On arrival, Belfast had seemed a bleak and introverted place compared to the cultural melting pot of Dublin City. It wasn’t long, however, before the O’Malley residence on Ulsterville Avenue began to attract like-minded thespians, artists and left-wing politicos from both north and south of the border.
All that O’Malley had absorbed in Dublin she would aspire to execute in her new home town. In 1952, she ran for office as Irish Labour Party councillor for Smithfield, the only female in the running. On May 21, she polled the highest of all six contesting candidates, but with a burgeoning family and a developing theatre at home, her political career was short lived. As O’Malley admits in her autobiography, Never Shake Hands with the Devil: ‘…it dawned on me that my talents lay in other directions.’
Charged with organising a Christmas party for the Newman Society, of which he was President, Pearse soon drafted in his enthusiastic wife to deal with the prospective line-up. With a small company of amateur and professional actors, O’Malley produced two one-act plays - The Dear Queen and a nativity play written by Lady Gregory. The seeds of the Lyric Players Theatre had been sewn.
Thereafter O’Malley began staging private productions for friends and fellow theatre enthusiasts in her Ulsterville Avenue drawing room. A programme of one-act verse plays by Irish writers such as Yeats, Austin Clarke and Valentin Iremonger, poetry recitals and musical performances signalled the way forward for this ambitious company.
Not entertainment in the popular sense of the word, O’Malley’s was serious theatre: thought-provoking and idealist, inspired by Yeats’ vision of a romantic Ireland.
A new family home in Derryvolgie Avenue provided the O’Malleys with ample space in which to develop their company of amateurs. A labour of love for everyone involved, the Lyric Players Theatre came to be revered by amateur and professional companies alike as a model of artistic integrity.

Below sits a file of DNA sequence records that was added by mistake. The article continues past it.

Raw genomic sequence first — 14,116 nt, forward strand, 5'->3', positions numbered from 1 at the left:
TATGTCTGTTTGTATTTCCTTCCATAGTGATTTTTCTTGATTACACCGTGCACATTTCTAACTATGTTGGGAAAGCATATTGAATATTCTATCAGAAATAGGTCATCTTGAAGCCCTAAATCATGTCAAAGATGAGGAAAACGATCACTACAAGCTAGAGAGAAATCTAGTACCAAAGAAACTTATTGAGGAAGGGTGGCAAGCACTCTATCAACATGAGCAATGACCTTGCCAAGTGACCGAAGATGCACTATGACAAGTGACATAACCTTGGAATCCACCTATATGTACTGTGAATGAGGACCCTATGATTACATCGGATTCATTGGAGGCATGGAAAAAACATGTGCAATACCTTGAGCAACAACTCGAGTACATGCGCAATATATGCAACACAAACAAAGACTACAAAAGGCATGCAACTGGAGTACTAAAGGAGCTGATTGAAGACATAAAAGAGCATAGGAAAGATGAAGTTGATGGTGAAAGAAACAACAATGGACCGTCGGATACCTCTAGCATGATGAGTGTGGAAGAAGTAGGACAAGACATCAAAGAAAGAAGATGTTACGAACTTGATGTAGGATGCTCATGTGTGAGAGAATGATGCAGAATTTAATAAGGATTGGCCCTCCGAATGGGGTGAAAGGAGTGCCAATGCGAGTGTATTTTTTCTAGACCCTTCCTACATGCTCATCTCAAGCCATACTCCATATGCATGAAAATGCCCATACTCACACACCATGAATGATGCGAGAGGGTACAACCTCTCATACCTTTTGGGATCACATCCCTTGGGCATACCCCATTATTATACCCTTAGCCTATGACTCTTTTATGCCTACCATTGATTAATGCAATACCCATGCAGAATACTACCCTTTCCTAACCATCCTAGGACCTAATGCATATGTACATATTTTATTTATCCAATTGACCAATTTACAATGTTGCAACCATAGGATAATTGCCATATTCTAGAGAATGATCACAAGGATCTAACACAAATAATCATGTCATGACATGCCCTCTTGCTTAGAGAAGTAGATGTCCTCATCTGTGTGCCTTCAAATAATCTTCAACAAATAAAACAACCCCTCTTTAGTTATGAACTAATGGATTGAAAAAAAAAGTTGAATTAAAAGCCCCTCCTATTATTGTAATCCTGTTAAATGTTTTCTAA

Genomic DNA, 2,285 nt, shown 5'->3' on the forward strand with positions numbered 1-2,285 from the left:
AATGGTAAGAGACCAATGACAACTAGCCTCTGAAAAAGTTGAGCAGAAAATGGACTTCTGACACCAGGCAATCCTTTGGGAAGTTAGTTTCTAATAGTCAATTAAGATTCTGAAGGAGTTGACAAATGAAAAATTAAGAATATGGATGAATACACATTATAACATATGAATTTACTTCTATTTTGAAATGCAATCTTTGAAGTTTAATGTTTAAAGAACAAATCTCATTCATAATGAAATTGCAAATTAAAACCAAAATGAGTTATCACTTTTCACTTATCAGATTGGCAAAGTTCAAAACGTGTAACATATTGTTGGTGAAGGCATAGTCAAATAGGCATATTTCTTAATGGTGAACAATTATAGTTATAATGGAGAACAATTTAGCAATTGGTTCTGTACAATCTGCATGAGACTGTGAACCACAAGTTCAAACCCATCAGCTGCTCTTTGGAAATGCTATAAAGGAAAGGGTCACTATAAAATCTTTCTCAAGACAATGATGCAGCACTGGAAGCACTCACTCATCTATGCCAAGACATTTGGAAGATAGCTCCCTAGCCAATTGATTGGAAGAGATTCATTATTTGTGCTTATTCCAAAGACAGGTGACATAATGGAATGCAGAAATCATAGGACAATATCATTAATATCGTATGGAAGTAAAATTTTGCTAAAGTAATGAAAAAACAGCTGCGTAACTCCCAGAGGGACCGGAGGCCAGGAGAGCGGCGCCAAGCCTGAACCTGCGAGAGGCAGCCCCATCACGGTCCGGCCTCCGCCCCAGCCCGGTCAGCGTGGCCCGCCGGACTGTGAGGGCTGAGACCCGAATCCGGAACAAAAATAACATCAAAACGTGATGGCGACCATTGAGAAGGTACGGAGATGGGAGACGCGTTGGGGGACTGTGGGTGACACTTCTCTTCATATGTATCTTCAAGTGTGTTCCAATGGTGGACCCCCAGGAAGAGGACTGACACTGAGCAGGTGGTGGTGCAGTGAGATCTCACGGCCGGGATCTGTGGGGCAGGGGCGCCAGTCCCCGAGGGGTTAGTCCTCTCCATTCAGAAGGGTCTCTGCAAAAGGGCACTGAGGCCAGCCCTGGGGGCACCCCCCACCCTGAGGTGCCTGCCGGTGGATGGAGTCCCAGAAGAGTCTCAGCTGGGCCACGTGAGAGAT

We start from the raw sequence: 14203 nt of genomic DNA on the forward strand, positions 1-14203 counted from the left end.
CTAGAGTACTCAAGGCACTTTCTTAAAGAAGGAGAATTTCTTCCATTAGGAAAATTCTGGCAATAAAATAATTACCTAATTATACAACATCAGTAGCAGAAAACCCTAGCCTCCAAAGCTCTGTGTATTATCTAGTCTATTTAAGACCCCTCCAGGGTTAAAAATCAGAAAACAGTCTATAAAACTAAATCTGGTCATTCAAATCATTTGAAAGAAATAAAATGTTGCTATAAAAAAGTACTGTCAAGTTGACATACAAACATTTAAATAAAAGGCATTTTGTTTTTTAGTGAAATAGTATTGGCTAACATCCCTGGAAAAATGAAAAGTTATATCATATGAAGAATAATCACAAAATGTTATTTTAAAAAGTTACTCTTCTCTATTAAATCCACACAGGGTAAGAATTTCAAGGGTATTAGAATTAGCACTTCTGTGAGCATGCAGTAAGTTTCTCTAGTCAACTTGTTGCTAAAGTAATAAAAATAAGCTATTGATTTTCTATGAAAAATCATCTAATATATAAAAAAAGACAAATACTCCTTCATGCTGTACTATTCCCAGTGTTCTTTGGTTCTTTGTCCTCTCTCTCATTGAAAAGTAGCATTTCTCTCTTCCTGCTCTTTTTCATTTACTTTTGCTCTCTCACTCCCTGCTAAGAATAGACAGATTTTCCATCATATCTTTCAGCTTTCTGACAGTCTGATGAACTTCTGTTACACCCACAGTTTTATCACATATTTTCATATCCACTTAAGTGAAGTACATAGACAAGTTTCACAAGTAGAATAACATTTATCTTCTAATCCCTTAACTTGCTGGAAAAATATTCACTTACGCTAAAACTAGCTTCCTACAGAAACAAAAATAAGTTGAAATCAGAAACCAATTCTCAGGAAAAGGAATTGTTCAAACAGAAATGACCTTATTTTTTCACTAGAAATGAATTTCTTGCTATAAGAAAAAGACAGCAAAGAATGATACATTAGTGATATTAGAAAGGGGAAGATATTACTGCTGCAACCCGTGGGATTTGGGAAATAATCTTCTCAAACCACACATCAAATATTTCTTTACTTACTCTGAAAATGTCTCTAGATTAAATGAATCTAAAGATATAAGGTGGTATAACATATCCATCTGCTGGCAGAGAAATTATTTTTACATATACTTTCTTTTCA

As their repertoire grew, O’Malley felt it necessary to provide a permanent theatre for the company, and in the 60's the Lyric Players Theatre became a non-profit making association and a plot secured for the building on Ridgeway Street.
In 1965, Austen Clarke laid the new theatre’s foundation stone, inscribed with a quote from Yeats’ poem 'To A Wealthy Man': ‘Look up in the sun's eye’.
The theatre opened in October 1968, at the beginning of the Troubles. It would be the only theatre in Belfast to survive intact.
A central custodian of Northern Ireland’s cultural heritage, O’Malley sought to promote the arts in all their forms, simultaneously establishing an affiliate Academy of Music and Drama in connection with The Lyric, a literary magazine, Irish crafts shop and art gallery.
In 1976, exhausted by the travails of professional theatre, Mary left the north and finally settled in Wicklow. Never formally trained in theatre or drama, her spirited example would inspire a whole raft of amateur theatre companies throughout Britain and Ireland in their eternal quest for survival and put Belfast firmly on the cultural map.
Mary O'Malley died April 22, 2006.